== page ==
In 1941 Dave received an offer from W. D. Coolidge to work in the famous research laboratory of the General Electric Company and after some hesitation he accepted it. He became a member of the metallurgy division at General Electric and proceeded to learn properties of metals using X-ray diffraction and other crystallographic methods. Owing to the liberal policy of the General Electric research laboratory in those days, Dave was not compelled to work exclusively on metals, although he did publish several papers on solid state reactions characteristic of them, including a paper on grain shape and grain growth, another on order-disorder reaction, and several others.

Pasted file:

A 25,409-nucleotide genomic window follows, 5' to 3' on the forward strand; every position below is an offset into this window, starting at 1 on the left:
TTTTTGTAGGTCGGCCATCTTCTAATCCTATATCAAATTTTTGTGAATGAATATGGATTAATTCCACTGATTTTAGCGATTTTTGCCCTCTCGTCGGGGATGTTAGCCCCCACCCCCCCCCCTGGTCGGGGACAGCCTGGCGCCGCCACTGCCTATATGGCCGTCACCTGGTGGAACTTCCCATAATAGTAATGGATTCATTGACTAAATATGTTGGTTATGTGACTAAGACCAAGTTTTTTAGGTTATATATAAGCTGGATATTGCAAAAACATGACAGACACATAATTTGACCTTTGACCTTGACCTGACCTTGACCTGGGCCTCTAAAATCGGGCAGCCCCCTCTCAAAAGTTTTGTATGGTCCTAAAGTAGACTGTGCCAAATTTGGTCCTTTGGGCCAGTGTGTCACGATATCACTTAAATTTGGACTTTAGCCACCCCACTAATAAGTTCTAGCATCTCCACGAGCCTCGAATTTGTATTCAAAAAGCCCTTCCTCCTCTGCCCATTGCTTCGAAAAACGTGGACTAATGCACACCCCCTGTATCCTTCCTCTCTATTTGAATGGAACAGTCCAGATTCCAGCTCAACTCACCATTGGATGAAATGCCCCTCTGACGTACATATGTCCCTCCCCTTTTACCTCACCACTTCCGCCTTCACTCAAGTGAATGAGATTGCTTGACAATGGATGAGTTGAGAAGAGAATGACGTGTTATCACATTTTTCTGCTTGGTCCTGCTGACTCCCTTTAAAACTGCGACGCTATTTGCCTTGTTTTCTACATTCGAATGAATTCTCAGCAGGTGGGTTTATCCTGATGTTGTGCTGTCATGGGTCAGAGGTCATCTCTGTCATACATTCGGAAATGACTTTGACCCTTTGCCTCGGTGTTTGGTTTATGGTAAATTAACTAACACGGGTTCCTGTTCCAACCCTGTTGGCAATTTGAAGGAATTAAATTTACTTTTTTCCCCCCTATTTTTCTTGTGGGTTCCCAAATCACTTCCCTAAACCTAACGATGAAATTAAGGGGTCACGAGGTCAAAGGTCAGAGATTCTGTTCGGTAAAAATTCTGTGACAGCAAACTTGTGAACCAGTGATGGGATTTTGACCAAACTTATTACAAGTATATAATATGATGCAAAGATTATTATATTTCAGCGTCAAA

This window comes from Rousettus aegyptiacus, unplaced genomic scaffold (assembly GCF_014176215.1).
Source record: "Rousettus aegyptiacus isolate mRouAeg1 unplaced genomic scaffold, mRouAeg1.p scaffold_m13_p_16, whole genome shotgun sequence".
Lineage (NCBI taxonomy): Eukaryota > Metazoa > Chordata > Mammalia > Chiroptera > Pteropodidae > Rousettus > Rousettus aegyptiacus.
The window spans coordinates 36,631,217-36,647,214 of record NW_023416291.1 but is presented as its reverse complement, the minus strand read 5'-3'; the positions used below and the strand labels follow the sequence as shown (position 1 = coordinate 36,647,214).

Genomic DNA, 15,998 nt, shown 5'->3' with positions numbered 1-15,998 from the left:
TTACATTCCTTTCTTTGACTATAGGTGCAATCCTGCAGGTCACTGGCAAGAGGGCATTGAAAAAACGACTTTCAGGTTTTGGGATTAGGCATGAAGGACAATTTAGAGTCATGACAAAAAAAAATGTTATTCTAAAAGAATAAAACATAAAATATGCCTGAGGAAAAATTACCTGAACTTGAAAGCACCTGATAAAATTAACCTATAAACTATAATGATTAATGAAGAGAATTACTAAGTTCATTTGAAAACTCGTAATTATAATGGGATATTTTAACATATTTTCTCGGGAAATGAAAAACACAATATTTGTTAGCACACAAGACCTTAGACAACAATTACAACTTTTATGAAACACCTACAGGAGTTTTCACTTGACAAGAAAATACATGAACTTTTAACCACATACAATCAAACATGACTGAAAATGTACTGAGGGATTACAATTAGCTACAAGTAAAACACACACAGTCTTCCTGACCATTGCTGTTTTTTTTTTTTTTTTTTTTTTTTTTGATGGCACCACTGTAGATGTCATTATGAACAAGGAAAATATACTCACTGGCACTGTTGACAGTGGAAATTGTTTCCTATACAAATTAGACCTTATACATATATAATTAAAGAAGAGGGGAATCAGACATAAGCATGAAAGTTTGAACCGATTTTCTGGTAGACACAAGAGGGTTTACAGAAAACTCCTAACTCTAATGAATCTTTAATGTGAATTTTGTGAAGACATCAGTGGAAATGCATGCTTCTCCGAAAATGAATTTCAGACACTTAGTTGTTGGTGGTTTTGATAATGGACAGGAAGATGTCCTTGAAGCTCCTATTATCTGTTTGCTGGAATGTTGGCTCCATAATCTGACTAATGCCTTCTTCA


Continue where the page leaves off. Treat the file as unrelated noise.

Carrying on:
Although Dave is known primarily for his contributions to X-ray crystallography, his metallurgical papers had a considerable impact on the physical metallurgical community. One of these, in particular, was primarily concerned with the microstructural subtleties associated with the ordering reaction in the alloy AuCu in which there is a change in unit cell from cubic to tetragonal. His theoretical analysis of the complex microstructures, which are to be expected as a means for the material to avoid long-range internal stresses, was far ahead of its time and had considerable influence on the research concerned with ordering reactions in alloys.

During his years at General Electric, Dave also developed an X-ray method for finding the orientation of quartz fragments, so that oscillator plates could be cut from them. In addition, he did several pieces of crystallographic work for other divisions of the laboratory. He also started work on the design of X-ray diffraction equipment with which the diffracted intensity would be measured with a Geiger-Müller or other particle counter.